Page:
She had arrayed herself in her Sunday gown and had wound a flaming turban about her head. Apparently she was the most collected person present, except Kern Watson who sat back in shadow, his face quiet and stern. As the minister and committee entered she rose with dignity and said, "Elder an' brud'ren, take cheers."

Then she sat down again, folded her hands and gazed intently at the ceiling.

If old Tobe was not cool, as indeed he never was, he was undaunted, and only waited for the minister to prepare the way before he opened on Uncle Sheba. A few moments of oppressive silence occurred, daring which the culprit shook as if he had an ague, but Aun' Sheba did not even wink. Mr. Birdsall, regarding her portentous aspect with increased misgiving, began at last in a mournful voice, "Mis Buggone, dis is a very sorrowful 'casion. We are here not as you'se enemies but as you'se fren's. Our duty is painful, 'stremely so, but de brud'ren feel dat de time is come wen Mr. Buggone mus' be made to see de error ob his ways, dat dere mus' be no mo' precrastination. De honah ob de church is japerdized. Neber-de-less he is a free-agent. De lamp still holes out to burn--"

"An' de wilest sinner can return," interrupted Aun' Sheba, nodding her head repeatedly. "I unerstan'. You means well, Elder."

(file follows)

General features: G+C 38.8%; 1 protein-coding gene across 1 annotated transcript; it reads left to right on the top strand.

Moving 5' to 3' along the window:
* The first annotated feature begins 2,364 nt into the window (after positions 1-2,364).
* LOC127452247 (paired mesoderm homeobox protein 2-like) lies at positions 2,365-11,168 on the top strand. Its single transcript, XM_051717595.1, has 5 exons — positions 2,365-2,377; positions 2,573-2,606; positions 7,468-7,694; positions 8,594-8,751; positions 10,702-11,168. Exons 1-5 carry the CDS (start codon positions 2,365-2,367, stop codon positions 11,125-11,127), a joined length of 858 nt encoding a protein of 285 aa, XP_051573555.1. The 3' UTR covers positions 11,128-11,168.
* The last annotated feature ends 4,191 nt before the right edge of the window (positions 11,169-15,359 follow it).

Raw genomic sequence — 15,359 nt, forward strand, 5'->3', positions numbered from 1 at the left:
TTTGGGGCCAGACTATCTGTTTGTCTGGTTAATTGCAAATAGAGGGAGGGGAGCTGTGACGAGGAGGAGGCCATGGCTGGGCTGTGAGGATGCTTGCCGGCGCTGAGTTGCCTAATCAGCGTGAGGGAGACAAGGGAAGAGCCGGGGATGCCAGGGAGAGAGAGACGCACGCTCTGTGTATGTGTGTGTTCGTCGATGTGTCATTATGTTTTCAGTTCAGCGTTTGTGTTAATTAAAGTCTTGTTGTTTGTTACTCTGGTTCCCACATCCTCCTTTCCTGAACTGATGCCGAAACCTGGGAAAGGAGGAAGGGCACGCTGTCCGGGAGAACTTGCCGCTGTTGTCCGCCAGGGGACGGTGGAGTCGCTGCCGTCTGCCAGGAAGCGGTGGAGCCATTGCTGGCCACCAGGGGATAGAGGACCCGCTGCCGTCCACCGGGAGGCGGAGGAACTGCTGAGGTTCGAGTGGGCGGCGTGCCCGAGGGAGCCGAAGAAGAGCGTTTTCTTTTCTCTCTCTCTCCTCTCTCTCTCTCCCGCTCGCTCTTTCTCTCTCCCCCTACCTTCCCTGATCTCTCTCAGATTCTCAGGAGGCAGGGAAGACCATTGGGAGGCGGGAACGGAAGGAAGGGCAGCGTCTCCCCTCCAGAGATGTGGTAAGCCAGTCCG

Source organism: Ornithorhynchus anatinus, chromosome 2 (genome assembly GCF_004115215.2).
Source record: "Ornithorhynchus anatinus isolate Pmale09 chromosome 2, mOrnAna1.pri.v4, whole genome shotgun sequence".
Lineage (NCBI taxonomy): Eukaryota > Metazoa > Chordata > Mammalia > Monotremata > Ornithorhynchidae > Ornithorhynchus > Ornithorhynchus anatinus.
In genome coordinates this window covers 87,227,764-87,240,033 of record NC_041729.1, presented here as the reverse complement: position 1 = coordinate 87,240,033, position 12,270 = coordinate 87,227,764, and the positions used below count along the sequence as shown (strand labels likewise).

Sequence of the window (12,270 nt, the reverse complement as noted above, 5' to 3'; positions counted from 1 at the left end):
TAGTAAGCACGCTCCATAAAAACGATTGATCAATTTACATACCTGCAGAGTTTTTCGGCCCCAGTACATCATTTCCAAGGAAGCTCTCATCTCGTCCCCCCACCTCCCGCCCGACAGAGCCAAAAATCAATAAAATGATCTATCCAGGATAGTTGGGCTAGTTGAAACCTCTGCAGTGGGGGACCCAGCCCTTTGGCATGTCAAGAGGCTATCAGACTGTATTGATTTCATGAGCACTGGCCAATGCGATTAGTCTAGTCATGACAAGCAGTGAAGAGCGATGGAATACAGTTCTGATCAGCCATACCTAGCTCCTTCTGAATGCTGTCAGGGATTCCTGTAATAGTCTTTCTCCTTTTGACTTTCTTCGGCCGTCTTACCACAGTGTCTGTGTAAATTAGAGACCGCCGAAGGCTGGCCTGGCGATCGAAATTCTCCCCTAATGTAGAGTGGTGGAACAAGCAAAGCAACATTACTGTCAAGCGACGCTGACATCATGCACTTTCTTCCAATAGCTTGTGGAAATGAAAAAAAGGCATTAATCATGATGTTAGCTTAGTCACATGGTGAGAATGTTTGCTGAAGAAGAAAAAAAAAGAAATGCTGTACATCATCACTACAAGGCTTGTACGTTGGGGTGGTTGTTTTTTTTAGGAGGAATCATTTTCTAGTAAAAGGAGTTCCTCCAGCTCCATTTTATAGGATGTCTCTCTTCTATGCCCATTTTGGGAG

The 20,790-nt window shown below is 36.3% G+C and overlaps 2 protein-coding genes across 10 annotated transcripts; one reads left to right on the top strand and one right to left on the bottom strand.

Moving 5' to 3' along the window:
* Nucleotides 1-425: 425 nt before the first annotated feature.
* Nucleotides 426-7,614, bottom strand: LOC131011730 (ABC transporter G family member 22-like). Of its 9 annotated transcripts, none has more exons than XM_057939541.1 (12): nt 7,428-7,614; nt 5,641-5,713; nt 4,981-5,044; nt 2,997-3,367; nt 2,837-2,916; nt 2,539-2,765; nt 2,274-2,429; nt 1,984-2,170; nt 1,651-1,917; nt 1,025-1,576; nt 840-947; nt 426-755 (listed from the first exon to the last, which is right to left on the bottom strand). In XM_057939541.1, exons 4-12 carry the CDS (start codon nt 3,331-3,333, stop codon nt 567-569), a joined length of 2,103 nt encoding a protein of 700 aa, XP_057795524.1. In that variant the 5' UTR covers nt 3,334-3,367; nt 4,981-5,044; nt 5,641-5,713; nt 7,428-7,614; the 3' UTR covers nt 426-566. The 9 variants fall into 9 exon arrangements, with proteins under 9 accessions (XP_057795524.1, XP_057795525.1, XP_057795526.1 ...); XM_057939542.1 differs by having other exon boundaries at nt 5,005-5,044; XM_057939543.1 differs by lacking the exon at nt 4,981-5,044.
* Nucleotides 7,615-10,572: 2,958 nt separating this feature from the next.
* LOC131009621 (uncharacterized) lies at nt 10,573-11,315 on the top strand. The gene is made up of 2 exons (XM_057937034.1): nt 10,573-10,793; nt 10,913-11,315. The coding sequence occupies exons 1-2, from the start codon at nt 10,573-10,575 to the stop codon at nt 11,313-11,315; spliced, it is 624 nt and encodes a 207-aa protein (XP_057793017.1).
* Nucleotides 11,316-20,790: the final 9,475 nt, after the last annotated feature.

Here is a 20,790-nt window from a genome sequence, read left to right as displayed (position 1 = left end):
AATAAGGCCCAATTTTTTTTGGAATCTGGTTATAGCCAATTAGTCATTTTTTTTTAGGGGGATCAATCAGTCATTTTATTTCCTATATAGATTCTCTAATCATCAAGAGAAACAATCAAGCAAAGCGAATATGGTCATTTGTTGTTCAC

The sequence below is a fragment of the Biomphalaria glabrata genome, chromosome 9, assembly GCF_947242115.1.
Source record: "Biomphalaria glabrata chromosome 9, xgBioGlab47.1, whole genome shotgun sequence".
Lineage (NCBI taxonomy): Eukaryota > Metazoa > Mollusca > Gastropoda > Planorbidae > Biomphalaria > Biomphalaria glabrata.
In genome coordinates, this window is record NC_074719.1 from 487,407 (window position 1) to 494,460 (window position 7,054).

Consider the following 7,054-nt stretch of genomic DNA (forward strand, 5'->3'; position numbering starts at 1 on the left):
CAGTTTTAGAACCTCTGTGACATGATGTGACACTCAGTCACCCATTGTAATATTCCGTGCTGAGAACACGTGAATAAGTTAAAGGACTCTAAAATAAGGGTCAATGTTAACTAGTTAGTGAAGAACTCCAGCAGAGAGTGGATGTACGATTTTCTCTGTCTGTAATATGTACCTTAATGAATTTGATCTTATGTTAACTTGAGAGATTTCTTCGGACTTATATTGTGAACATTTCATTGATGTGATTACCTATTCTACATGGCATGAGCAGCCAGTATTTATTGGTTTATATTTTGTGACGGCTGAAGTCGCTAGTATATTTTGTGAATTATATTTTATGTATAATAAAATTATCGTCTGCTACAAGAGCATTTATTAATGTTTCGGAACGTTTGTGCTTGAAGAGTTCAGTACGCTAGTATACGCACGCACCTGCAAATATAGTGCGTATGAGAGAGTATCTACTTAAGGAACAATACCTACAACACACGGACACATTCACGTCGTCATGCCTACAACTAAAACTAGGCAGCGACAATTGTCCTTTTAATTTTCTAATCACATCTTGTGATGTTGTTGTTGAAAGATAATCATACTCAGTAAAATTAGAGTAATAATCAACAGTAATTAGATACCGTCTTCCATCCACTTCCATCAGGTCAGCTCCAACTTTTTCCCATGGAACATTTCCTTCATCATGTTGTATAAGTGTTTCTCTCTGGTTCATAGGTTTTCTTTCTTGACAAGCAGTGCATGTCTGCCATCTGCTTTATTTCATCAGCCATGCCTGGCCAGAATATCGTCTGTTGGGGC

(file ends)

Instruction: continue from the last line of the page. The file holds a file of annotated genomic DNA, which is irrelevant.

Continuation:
Old Tobe could hold in no longer, and began excitedly, "De question am weder de wile sinner's gwine ter return, or wants ter return, or's got any return in 'im. Elder, I feels fer Mis Buggone an' her family, but dis yere ting's gwine on long anuff. We'se been forbearin' an' long-sufferin' till dere's a scan'el in de church. I'se tried wid all my might 'er keep de people awake an' listenin', and I'se gettin' dun beat out. Ef we wink at dis awful 'zample you mought as well go to de grabeyard an' preach. It ud be mo' comfable fer you, kase dey'd hear jus' as well, an' dey wouldn't 'sturbe de'scorse by snorin' de roof off. Now I ask de sense ob dis meetin'. Wen a member backslide so he do notin' but eat an' sleep, oughtener he be sot on?"

There was audible approval from all of Tobe's followers, and he was encouraged to go on.